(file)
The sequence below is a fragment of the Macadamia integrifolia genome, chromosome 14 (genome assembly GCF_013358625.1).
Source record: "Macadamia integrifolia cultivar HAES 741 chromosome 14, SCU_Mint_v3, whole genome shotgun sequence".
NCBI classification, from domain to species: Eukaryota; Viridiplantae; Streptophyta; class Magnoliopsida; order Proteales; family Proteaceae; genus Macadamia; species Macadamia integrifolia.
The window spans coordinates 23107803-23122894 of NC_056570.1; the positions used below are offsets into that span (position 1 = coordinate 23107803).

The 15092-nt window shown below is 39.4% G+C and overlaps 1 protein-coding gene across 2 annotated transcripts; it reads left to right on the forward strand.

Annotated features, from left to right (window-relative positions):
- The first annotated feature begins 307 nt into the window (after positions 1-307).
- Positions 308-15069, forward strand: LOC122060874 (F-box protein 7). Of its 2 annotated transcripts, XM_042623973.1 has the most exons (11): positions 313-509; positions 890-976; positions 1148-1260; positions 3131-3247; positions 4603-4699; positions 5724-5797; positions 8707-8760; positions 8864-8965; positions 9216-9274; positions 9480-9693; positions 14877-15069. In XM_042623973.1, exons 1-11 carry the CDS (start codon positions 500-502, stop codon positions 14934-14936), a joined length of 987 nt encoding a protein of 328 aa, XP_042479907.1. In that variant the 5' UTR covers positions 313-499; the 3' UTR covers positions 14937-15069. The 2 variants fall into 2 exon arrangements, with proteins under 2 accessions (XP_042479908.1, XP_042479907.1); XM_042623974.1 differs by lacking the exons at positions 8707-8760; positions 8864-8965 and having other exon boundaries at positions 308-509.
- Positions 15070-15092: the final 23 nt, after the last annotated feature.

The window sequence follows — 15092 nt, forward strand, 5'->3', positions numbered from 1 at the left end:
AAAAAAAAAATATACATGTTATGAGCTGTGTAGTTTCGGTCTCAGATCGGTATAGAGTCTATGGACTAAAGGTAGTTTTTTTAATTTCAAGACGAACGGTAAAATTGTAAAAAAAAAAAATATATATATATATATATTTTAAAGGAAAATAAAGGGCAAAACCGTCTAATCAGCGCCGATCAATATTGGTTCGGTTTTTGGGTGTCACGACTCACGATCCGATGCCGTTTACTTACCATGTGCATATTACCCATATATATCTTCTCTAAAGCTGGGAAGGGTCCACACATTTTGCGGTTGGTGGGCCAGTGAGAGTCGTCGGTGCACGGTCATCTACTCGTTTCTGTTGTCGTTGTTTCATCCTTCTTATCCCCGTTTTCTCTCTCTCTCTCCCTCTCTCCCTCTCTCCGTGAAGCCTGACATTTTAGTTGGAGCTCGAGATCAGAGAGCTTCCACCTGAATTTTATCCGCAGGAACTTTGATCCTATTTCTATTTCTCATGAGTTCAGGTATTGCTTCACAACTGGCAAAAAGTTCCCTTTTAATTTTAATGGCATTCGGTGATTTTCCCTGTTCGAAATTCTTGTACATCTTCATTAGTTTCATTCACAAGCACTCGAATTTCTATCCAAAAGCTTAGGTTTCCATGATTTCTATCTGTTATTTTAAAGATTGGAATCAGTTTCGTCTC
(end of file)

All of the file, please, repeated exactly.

The sequence below is a fragment of the Macadamia integrifolia genome, chromosome 14 (genome assembly GCF_013358625.1).
Source record: "Macadamia integrifolia cultivar HAES 741 chromosome 14, SCU_Mint_v3, whole genome shotgun sequence".
NCBI classification, from domain to species: Eukaryota; Viridiplantae; Streptophyta; class Magnoliopsida; order Proteales; family Proteaceae; genus Macadamia; species Macadamia integrifolia.
The window spans coordinates 23107803-23122894 of NC_056570.1; the positions used below are offsets into that span (position 1 = coordinate 23107803).

The 15092-nt window shown below is 39.4% G+C and overlaps 1 protein-coding gene across 2 annotated transcripts; it reads left to right on the forward strand.

Annotated features, from left to right (window-relative positions):
- The first annotated feature begins 307 nt into the window (after positions 1-307).
- Positions 308-15069, forward strand: LOC122060874 (F-box protein 7). Of its 2 annotated transcripts, XM_042623973.1 has the most exons (11): positions 313-509; positions 890-976; positions 1148-1260; positions 3131-3247; positions 4603-4699; positions 5724-5797; positions 8707-8760; positions 8864-8965; positions 9216-9274; positions 9480-9693; positions 14877-15069. In XM_042623973.1, exons 1-11 carry the CDS (start codon positions 500-502, stop codon positions 14934-14936), a joined length of 987 nt encoding a protein of 328 aa, XP_042479907.1. In that variant the 5' UTR covers positions 313-499; the 3' UTR covers positions 14937-15069. The 2 variants fall into 2 exon arrangements, with proteins under 2 accessions (XP_042479908.1, XP_042479907.1); XM_042623974.1 differs by lacking the exons at positions 8707-8760; positions 8864-8965 and having other exon boundaries at positions 308-509.
- Positions 15070-15092: the final 23 nt, after the last annotated feature.

The window sequence follows — 15092 nt, forward strand, 5'->3', positions numbered from 1 at the left end:
AAAAAAAAAATATACATGTTATGAGCTGTGTAGTTTCGGTCTCAGATCGGTATAGAGTCTATGGACTAAAGGTAGTTTTTTTAATTTCAAGACGAACGGTAAAATTGTAAAAAAAAAAAATATATATATATATATATTTTAAAGGAAAATAAAGGGCAAAACCGTCTAATCAGCGCCGATCAATATTGGTTCGGTTTTTGGGTGTCACGACTCACGATCCGATGCCGTTTACTTACCATGTGCATATTACCCATATATATCTTCTCTAAAGCTGGGAAGGGTCCACACATTTTGCGGTTGGTGGGCCAGTGAGAGTCGTCGGTGCACGGTCATCTACTCGTTTCTGTTGTCGTTGTTTCATCCTTCTTATCCCCGTTTTCTCTCTCTCTCTCCCTCTCTCCCTCTCTCCGTGAAGCCTGACATTTTAGTTGGAGCTCGAGATCAGAGAGCTTCCACCTGAATTTTATCCGCAGGAACTTTGATCCTATTTCTATTTCTCATGAGTTCAGGTATTGCTTCACAACTGGCAAAAAGTTCCCTTTTAATTTTAATGGCATTCGGTGATTTTCCCTGTTCGAAATTCTTGTACATCTTCATTAGTTTCATTCACAAGCACTCGAATTTCTATCCAAAAGCTTAGGTTTCCATGATTTCTATCTGTTATTTTAAAGATTGGAATCAGTTTCGTCTC